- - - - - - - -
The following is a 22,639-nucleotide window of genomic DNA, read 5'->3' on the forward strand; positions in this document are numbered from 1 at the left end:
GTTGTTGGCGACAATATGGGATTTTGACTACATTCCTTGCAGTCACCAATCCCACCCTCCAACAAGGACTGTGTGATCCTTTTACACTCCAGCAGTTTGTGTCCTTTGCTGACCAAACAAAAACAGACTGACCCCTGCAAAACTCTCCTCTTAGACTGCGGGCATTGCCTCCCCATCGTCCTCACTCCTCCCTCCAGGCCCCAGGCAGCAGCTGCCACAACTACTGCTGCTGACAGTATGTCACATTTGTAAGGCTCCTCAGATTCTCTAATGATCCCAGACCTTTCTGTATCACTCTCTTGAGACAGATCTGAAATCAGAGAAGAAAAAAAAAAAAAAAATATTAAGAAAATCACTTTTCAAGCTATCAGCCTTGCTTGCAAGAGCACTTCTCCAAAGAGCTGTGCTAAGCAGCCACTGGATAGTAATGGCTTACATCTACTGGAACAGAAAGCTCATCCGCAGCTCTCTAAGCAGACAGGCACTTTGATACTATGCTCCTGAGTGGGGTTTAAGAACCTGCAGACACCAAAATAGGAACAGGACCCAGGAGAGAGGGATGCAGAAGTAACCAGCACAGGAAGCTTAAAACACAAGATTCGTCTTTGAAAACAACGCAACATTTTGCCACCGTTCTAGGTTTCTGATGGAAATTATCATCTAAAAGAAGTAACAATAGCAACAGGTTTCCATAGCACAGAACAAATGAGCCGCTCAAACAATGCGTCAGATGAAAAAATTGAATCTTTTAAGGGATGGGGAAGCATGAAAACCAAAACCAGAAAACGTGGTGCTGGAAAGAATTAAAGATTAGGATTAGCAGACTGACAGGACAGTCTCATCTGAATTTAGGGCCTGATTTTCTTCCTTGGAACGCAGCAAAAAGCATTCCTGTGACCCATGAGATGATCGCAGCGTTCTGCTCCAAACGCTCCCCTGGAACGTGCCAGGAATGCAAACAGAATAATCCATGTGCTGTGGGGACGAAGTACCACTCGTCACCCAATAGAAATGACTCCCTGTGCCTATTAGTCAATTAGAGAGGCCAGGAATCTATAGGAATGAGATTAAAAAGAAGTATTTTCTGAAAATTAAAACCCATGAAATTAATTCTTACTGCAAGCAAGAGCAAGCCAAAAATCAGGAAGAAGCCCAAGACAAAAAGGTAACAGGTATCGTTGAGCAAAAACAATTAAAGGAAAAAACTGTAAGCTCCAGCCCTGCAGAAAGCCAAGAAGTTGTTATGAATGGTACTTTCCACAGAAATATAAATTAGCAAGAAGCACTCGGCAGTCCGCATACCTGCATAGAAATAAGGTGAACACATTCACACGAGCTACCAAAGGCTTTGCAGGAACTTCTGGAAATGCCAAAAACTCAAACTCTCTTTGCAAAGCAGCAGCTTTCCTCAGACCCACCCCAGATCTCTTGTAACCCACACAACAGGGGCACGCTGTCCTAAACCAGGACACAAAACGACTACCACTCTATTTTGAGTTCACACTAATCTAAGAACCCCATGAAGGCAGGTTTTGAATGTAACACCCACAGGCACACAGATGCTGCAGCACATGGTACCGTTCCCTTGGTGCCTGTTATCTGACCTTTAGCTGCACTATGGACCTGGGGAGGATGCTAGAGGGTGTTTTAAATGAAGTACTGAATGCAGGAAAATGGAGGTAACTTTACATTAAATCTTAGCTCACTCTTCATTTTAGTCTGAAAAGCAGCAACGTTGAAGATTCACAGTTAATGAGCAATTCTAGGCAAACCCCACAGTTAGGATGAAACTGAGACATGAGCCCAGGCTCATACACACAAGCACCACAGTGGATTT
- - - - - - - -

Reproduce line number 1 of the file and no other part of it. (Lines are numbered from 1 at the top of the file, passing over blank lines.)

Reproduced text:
The following is a 22,639-nucleotide window of genomic DNA, read 5'->3' on the forward strand; positions in this document are numbered from 1 at the left end: